Ford Superdutys with Powerstrokes are generally great, robust trucks, but they do have their problems. We’ll break the trucks down into Five categories: Pre-Powerstroke (6.9 and 7.3 IDI Motors), 7.3 Powertroke, 6.0 Powerstroke, 6.4 Powerstroke and 6.7 Powerstroke to discuss items that you should look out for and expect to deal with over time.
Though the trucks containing them are tough as nails, the IDI engines lacked real horsepower, so they tend to be pretty boring to drive. The 6.9s had some reliability issues that were pretty much all addressed with the introduction of the 7.3. Both engines use an indirect injection system that suffers more from leaks and air issues than anything else. Here’s what to look for:
- Leaking, cloth-covered return lines and injector return “t’s”. If they are wet, they all need to be replaced. Early trucks have green clamps, later ones use red. If you are attacking this as a DIY, make sure you get the right stuff.
- Leaking Fuel Filters. Happens all the time, either they are loose or the seals go bad and the system sucks air in when parked. Usually a simple replacement cures the problem.
- Injector pumps do wear out, sometimes causing a stalling condition on deceleration.
- Glow plugs. This system just plain stinks. Individual plugs can go bad, but often times it is the controller. They run about $300. For $50, we can install a simple, pushbutton setup that will never fail.
Powerstroke 7.3 liter trucks are equipped with a direct injection system, fired by high-pressure oil. Engine oil pressure is converted into up to 4000 psi to fire the injectors. While this system is generally reliable, any oiling issues can mean bad news. Here’s what to look for:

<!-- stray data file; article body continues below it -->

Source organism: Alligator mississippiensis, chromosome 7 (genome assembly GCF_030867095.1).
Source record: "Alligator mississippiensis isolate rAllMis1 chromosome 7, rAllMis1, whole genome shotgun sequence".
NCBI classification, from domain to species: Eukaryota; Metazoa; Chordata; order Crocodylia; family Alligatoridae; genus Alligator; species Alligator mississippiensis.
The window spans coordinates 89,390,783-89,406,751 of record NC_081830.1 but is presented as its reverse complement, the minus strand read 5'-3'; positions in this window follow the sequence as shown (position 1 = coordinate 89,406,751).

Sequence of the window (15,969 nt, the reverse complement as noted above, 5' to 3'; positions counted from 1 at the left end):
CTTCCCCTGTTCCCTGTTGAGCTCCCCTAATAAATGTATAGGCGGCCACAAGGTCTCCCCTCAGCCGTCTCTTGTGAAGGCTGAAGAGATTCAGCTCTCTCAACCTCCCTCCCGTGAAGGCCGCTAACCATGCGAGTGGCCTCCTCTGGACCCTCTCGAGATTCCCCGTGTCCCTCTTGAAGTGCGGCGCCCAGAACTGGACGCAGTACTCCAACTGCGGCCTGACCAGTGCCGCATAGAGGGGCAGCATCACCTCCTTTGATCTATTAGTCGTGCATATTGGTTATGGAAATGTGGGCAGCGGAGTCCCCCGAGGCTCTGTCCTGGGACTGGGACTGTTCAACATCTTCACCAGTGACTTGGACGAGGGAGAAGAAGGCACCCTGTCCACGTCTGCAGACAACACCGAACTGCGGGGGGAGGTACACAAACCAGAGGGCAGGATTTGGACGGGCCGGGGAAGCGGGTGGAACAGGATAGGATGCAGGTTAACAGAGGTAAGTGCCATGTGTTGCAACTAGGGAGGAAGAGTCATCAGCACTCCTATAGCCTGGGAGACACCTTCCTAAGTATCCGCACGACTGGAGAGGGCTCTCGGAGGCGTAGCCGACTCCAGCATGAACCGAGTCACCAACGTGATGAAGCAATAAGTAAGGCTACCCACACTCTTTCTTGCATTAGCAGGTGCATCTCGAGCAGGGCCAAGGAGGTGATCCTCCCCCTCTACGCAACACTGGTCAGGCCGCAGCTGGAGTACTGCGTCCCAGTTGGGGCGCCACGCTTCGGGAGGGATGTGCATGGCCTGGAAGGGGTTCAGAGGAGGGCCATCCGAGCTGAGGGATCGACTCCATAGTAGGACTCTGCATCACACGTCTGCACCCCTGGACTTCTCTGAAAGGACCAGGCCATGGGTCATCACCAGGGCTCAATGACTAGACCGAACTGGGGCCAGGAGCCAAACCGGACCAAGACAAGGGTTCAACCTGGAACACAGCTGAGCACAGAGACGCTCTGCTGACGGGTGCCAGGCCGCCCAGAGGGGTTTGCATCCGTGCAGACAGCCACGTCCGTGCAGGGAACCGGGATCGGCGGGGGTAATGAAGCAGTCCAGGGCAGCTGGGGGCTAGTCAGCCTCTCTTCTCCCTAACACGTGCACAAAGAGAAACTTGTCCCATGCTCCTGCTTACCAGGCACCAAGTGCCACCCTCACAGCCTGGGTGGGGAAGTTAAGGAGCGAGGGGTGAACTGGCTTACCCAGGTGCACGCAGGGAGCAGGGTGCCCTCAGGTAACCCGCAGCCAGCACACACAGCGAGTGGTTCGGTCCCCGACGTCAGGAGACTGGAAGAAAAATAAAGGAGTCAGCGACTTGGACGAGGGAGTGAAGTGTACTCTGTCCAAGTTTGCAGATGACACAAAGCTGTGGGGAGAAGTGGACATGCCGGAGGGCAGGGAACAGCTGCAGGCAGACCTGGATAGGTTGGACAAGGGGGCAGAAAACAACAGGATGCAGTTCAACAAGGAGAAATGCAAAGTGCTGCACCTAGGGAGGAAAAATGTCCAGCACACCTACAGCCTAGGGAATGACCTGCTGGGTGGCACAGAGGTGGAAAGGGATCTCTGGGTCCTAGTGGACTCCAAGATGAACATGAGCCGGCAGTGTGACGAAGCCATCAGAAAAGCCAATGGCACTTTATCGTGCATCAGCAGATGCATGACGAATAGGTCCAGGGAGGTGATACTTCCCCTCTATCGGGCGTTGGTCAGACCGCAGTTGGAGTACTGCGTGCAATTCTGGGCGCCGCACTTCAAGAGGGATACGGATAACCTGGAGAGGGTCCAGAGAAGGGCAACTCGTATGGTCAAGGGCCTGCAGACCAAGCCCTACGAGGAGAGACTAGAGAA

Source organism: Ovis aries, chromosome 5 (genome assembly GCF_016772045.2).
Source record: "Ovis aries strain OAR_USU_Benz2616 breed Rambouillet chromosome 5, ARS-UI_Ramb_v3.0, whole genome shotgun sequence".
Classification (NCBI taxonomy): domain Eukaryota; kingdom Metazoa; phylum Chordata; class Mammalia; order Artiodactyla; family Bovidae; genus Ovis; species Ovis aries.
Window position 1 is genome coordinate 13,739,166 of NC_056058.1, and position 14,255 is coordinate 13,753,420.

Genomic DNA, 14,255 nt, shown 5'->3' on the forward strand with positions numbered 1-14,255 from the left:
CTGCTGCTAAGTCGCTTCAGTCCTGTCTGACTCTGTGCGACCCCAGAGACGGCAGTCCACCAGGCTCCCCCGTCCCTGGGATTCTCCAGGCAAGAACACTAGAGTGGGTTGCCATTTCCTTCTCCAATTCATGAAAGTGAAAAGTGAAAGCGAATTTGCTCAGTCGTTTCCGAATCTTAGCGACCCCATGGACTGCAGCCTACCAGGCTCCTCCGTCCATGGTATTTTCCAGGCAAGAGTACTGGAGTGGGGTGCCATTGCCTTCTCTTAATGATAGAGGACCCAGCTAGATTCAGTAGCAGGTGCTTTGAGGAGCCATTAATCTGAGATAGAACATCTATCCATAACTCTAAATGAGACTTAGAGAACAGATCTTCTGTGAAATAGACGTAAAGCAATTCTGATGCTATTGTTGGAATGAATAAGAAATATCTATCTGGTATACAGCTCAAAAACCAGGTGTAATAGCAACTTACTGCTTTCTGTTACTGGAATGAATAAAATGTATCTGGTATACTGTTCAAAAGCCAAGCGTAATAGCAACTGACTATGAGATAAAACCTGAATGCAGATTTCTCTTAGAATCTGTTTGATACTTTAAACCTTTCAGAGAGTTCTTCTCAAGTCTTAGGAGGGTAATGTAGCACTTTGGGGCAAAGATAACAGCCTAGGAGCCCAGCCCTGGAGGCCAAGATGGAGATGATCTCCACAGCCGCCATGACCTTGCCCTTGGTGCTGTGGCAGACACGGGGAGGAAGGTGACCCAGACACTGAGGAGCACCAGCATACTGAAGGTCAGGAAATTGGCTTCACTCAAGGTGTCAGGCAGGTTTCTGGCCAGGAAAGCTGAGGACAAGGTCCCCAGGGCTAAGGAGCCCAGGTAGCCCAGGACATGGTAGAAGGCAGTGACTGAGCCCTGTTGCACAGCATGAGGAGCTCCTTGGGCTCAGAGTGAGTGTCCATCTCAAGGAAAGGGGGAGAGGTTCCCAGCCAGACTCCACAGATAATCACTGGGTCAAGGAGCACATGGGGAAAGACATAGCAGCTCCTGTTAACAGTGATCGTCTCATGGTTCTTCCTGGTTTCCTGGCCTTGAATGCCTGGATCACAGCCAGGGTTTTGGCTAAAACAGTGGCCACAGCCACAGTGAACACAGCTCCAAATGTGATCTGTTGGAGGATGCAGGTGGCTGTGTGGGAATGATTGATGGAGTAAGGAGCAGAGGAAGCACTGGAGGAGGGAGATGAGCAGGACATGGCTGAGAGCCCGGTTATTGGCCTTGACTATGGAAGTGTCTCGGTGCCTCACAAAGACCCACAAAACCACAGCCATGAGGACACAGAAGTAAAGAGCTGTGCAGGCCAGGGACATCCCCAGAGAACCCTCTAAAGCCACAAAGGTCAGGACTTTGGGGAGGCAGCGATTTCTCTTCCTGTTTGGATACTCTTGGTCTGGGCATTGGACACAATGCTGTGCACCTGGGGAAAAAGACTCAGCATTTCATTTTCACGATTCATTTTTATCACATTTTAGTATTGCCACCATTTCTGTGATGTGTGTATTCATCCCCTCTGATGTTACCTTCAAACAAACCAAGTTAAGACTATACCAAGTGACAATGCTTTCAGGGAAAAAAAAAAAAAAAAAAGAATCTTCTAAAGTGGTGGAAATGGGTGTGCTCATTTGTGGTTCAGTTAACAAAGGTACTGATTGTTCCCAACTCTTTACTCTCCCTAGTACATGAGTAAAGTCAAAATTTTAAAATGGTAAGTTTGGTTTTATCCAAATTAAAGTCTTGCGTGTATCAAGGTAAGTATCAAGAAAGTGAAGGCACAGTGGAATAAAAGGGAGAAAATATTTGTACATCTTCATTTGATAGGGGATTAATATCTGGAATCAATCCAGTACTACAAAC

- Fuel floating on the coolant in the expansion bottle. This is an indicator of failed injector sleeves.
- Oil in the engine valley. Many times this oil seeps down the back of the block, between the block and bellhousing and it looks like a leaking rear main seal. It is almost NEVER a rear main seal. We have done one in 10 years. Here’s what it can be:
- Leaking ICP sensor
- Leaking oil filter housing
- Leaking fuel filter housing
- Leaking drain valve assembly
- Leaking turbo pedestal
- Leaking warm up valve
- Leaking oil feed lines
- Leaking fuel hard lines
Most of the above are no big deal and can be dealt with in a day.
- Dusted engine/damaged turbo. Early trucks had notoriously bad air cleaners and would allow dust through. This not only eroded turbo blades but it destroyed rings and dropped compression.
- Transmissions. The e4OD/4r100 transmissions are pretty solid. They do not like to tow heavy loads up hills all the time though. They transmissions suffer from an oiling issue that can starve the converter at extended high rpm/high load. This can be fixed with a proper rebuild that includes some oiling mods.
- Front suspension. Basically any heavy truck, especially a 4×4 diesel with go through ball joints and tie rod ends about every 60-100k, depending on how it is used. Keep track of the health of your front end with regular inspections and keep it in top form to ensure your safety and tire wear.
- A final word on the engine oiling system. 5k-Mile Oil Changes. Clean, regular 15/40 at 5k is better than high-dollar synthetic that can go 15k.